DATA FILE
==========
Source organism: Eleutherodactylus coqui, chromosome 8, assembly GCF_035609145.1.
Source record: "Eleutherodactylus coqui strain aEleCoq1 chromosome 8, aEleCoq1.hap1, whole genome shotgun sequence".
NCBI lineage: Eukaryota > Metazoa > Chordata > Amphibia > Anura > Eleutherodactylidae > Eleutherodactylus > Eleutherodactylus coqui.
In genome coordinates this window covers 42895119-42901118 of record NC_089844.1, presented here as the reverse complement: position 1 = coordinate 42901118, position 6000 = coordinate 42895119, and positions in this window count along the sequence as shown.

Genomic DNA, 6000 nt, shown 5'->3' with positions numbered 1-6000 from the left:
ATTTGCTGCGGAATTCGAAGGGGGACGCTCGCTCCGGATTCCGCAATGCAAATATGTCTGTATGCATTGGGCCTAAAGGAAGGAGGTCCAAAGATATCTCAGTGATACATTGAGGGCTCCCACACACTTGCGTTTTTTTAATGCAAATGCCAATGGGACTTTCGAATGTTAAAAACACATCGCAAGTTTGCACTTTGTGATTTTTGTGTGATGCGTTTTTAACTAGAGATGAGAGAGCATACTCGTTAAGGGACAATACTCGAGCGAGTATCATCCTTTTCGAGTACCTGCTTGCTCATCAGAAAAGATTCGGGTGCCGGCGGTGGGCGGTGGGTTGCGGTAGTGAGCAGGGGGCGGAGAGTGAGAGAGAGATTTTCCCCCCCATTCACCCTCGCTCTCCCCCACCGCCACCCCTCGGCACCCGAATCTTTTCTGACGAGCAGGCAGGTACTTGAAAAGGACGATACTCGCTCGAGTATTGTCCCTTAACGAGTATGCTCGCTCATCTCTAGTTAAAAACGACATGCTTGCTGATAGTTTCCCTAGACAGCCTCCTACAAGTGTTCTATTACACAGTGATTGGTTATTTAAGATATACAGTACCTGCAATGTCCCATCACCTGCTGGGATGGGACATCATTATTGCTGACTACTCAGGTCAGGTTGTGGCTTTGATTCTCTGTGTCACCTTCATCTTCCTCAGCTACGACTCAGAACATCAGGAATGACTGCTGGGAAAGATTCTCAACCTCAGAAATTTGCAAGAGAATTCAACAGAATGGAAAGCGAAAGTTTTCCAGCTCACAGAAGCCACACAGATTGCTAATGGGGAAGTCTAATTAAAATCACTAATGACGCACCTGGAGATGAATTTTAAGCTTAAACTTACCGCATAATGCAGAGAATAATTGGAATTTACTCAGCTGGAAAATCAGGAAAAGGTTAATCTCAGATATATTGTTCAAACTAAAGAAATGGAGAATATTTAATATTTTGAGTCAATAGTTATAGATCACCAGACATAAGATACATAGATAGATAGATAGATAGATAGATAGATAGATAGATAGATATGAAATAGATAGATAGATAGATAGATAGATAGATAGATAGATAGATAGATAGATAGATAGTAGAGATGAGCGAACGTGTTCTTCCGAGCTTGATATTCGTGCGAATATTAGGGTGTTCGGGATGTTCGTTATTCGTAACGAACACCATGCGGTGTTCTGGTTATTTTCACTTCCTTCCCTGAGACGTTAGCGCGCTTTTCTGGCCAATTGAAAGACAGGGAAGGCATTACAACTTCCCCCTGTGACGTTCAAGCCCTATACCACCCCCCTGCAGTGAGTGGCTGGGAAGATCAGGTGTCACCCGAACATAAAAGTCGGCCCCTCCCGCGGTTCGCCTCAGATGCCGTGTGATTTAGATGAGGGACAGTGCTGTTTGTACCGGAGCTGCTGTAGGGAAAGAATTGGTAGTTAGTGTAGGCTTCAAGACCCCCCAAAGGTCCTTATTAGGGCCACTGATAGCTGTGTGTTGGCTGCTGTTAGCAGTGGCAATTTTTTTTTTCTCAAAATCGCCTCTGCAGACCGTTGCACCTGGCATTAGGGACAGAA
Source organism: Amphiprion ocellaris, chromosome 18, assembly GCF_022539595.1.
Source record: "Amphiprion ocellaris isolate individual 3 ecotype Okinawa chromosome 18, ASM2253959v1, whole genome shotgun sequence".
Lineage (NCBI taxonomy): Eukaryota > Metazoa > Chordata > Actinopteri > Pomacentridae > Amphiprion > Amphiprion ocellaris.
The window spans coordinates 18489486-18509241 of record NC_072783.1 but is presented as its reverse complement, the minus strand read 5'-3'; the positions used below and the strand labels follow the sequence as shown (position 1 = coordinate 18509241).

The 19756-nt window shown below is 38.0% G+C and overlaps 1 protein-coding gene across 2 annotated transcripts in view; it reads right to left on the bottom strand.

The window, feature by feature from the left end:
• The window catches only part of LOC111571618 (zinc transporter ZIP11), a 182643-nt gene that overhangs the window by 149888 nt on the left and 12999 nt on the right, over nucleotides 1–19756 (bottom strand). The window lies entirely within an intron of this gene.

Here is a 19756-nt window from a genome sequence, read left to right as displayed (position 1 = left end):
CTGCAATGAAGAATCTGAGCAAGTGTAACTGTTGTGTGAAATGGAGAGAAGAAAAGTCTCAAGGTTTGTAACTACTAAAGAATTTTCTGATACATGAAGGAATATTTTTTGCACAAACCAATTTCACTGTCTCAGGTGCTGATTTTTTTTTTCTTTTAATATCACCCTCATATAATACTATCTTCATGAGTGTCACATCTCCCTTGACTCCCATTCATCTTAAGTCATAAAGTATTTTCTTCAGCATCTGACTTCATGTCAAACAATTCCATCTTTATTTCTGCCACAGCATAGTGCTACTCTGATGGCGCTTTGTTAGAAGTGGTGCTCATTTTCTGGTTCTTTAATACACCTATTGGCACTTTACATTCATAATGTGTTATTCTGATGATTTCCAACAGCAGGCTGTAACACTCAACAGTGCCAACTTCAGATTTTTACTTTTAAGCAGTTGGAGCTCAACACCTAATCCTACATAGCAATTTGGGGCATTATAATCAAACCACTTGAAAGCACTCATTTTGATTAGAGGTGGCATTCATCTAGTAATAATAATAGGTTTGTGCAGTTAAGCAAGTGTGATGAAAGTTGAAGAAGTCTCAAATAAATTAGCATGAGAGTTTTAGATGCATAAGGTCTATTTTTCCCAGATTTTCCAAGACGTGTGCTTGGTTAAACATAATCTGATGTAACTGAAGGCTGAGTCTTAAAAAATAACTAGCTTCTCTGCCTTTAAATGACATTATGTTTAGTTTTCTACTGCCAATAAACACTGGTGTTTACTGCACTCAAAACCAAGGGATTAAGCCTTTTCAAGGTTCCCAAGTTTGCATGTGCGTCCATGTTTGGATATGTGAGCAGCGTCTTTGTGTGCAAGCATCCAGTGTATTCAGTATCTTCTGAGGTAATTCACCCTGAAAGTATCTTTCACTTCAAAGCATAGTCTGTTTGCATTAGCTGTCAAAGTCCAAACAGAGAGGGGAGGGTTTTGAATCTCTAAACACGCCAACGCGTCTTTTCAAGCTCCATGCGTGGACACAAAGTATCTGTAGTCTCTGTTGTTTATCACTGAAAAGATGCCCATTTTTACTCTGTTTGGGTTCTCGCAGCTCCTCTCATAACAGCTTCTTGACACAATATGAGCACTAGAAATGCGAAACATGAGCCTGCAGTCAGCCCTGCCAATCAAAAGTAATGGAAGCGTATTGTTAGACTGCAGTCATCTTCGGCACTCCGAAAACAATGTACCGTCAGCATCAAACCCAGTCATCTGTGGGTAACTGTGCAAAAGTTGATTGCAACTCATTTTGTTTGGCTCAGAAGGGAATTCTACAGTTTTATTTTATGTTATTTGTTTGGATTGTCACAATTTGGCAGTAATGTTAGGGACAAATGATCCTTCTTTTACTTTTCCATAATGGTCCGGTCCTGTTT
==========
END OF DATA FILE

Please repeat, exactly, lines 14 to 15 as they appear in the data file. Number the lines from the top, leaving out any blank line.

Here is a 19756-nt window from a genome sequence, read left to right as displayed (position 1 = left end):
CTGCAATGAAGAATCTGAGCAAGTGTAACTGTTGTGTGAAATGGAGAGAAGAAAAGTCTCAAGGTTTGTAACTACTAAAGAATTTTCTGATACATGAAGGAATATTTTTTGCACAAACCAATTTCACTGTCTCAGGTGCTGATTTTTTTTTTCTTTTAATATCACCCTCATATAATACTATCTTCATGAGTGTCACATCTCCCTTGACTCCCATTCATCTTAAGTCATAAAGTATTTTCTTCAGCATCTGACTTCATGTCAAACAATTCCATCTTTATTTCTGCCACAGCATAGTGCTACTCTGATGGCGCTTTGTTAGAAGTGGTGCTCATTTTCTGGTTCTTTAATACACCTATTGGCACTTTACATTCATAATGTGTTATTCTGATGATTTCCAACAGCAGGCTGTAACACTCAACAGTGCCAACTTCAGATTTTTACTTTTAAGCAGTTGGAGCTCAACACCTAATCCTACATAGCAATTTGGGGCATTATAATCAAACCACTTGAAAGCACTCATTTTGATTAGAGGTGGCATTCATCTAGTAATAATAATAGGTTTGTGCAGTTAAGCAAGTGTGATGAAAGTTGAAGAAGTCTCAAATAAATTAGCATGAGAGTTTTAGATGCATAAGGTCTATTTTTCCCAGATTTTCCAAGACGTGTGCTTGGTTAAACATAATCTGATGTAACTGAAGGCTGAGTCTTAAAAAATAACTAGCTTCTCTGCCTTTAAATGACATTATGTTTAGTTTTCTACTGCCAATAAACACTGGTGTTTACTGCACTCAAAACCAAGGGATTAAGCCTTTTCAAGGTTCCCAAGTTTGCATGTGCGTCCATGTTTGGATATGTGAGCAGCGTCTTTGTGTGCAAGCATCCAGTGTATTCAGTATCTTCTGAGGTAATTCACCCTGAAAGTATCTTTCACTTCAAAGCATAGTCTGTTTGCATTAGCTGTCAAAGTCCAAACAGAGAGGGGAGGGTTTTGAATCTCTAAACACGCCAACGCGTCTTTTCAAGCTCCATGCGTGGACACAAAGTATCTGTAGTCTCTGTTGTTTATCACTGAAAAGATGCCCATTTTTACTCTGTTTGGGTTCTCGCAGCTCCTCTCATAACAGCTTCTTGACACAATATGAGCACTAGAAATGCGAAACATGAGCCTGCAGTCAGCCCTGCCAATCAAAAGTAATGGAAGCGTATTGTTAGACTGCAGTCATCTTCGGCACTCCGAAAACAATGTACCGTCAGCATCAAACCCAGTCATCTGTGGGTAACTGTGCAAAAGTTGATTGCAACTCATTTTGTTTGGCTCAGAAGGGAATTCTACAGTTTTATTTTATGTTATTTGTTTGGATTGTCACAATTTGGCAGTAATGTTAGGGACAAATGATCCTTCTTTTACTTTTCCATAATGGTCCGGTCCTGTTT